Towing demands more attention and care than normal driving – read your tow vehicle’s manual carefully and abide by it.  Take a few minutes pre-trip in an open parking lot to try out driving, cornering, and parking.  Slow and steady will win this race!  Of course, having your own kitchen and bathroom with you means you can take your time – enjoy the journey!

  • Brakes – If you’ve towed smaller trailers in the past, this may be your first experience with electric trailer brakes. The electric brakes on the trailer are designed to work in unison with your tow vehicle, and need to be controlled by a car-mounted or portable brake control unit.
  • Speed – Obey the speed limit for all roads (truck speed if posted).  Particularly watch out for turns that require reduced speeds. Under no circumstances should you exceed 65MPH due to tire speed rating. 
  • Cornering – Remember to keep turns wide like a truck, following the outside of your lane, and that the trailer’s back end will swing out.
  • Handling – Be cognizant of your increased width – narrow roads (for example in construction zones, and some 2-lane rural roads) sometimes allow only a couple inches of clearance on each side. Take it slow. 
  • Reversing – You have no rearward visibility – have a spotter outside help guide you!
  • Height – The trailers are tall! Know your trailer’s clearance height. Keep an eye out for anything overhead- low bridges, tree branches, or roadside signs to name a few. The trailers will not fit in most drive-thru lines.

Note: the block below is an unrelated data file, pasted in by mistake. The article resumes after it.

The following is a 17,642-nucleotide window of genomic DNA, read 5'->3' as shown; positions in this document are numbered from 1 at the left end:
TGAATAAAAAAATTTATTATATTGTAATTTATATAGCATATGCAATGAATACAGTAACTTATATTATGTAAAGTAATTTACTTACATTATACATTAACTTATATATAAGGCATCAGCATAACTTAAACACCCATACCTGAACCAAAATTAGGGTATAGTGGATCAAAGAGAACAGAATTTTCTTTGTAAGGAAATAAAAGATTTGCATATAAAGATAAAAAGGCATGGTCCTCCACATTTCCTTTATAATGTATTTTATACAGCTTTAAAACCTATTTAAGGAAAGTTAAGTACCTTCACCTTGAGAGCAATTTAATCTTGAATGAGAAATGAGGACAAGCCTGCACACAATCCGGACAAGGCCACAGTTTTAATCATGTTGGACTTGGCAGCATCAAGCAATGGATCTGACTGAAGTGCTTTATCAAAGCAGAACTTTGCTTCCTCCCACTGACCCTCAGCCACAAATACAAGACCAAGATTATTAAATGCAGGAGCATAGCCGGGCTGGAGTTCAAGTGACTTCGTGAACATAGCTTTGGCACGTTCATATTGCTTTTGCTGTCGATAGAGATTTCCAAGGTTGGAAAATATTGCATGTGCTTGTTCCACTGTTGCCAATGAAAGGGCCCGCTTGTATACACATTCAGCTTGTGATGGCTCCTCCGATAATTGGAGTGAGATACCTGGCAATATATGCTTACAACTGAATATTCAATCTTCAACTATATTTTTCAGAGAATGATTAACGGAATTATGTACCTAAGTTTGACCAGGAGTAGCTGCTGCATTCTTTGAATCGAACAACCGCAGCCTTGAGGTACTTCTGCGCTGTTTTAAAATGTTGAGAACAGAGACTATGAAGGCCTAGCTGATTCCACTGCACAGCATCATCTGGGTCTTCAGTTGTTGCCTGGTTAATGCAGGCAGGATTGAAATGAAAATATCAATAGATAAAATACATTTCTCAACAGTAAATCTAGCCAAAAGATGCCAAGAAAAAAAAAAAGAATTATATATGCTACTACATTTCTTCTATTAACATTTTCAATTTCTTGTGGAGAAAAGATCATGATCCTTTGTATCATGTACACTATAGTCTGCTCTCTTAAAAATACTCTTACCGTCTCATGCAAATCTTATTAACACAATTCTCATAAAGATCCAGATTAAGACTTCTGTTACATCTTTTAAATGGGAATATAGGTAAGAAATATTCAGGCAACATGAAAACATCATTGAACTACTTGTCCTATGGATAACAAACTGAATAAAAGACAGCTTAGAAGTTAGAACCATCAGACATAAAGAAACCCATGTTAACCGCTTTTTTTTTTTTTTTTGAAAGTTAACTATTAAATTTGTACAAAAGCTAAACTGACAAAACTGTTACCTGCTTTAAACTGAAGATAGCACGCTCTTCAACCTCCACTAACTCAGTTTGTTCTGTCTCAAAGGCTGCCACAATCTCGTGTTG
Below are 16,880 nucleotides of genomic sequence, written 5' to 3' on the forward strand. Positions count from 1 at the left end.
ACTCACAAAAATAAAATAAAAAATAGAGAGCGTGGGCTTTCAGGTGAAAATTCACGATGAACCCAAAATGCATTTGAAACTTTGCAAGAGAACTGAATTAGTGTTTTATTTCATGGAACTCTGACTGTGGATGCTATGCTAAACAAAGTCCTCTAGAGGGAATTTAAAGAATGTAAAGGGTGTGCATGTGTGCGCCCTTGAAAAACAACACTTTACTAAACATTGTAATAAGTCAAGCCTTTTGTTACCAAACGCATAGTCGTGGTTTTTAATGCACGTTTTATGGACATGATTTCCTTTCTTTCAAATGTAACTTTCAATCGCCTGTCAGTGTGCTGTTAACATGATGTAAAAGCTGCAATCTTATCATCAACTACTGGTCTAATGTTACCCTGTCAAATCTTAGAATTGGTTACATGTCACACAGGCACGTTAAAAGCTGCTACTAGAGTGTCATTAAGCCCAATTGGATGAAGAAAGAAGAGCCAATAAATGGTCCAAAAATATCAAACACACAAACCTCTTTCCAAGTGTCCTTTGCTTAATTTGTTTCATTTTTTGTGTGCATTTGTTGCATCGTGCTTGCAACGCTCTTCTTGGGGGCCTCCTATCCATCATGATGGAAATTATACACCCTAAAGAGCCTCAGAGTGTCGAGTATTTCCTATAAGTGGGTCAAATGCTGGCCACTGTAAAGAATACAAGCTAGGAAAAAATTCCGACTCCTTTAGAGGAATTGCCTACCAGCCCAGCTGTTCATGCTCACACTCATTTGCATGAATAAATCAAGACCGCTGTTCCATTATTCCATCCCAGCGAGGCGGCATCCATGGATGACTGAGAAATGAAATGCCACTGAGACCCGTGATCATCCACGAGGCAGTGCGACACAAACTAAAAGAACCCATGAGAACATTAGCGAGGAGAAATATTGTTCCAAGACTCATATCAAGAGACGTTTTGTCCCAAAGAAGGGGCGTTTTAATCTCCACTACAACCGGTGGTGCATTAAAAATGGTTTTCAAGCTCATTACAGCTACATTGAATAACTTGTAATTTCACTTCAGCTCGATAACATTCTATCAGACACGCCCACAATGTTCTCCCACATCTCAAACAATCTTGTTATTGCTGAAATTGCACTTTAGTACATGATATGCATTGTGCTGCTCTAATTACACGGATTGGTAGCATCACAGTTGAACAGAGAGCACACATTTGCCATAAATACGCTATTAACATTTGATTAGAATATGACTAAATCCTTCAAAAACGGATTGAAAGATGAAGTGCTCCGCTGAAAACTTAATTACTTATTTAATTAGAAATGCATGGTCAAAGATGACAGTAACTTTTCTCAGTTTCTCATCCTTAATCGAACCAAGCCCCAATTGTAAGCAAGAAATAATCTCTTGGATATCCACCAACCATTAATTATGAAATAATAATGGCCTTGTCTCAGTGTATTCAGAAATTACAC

• Look down the road and anticipate – you’ll need to brake sooner to stop for obstacles or achieve cornering speeds

Hills and Mountains

Take it easy – you won’t be the fastest one on the road here!  Going uphill keep an eye on tow vehicle oil and coolant temperatures – if temperatures start getting too warm then back off the pedal. Simply slowing down and allowing the transmission to downshift does wonders!  Don’t be shy about using the slow lane to cross Snoqualmie Pass at 40MPH (hazard lights on). Downhill is easier on engine, but you must be careful to keep speed in check and not burn out the tow-vehicle or trailer brakes. Shift your transmission into a lower gear to allow the engine resistance to do the majority of braking for you. Gently pump the brakes in bursts as needed – never ride the brakes (they will burn and then fail).

This video from World Car Mazda New Braunfels is a nice summary of trailering techniques:

The Unexpected

  • Trailer Sway – If you encounter the trailer swaying side-to-side, do not apply tow-vehicle brakes – a good response is to activate the trailer brakes manually via the brake controller. Then slow down gradually and consider what caused the sway – is the trailer loaded correctly? Is your speed too high for the conditions?
  • Wind Gusts – Sudden bursts can come from terrain features, windy weather, or passing trucks. For most wind conditions I’ve had luck simply driving slower. In bad wind you’d want to wait out the weather.
  • Flat Tire – A full-size spare tire is mounted to the back bumper.  Verify your tow vehicle’s jack can hold the trailer’s weight.  After replacing the tire, torque the lug nuts in a star-pattern to the appropriate torque. If you don’t have a torque wrench, a call to Roadside Assistance is a great option.
  • Roadside Assistance – Need some advice or even roadside support to work through an issue? Contact Boundless RV anytime, or utilize your included Outdoorsy Roadside Assistance plan by calling 1-877-250-6731

Let’s Get Going!

Ready to hit the road? If you haven’t already, reserve your clean, modern, and fully-equipped Seattle/Redmond camper now! Feel free to reach out anytime with questions about towing or our vehicles, we’re happy to help!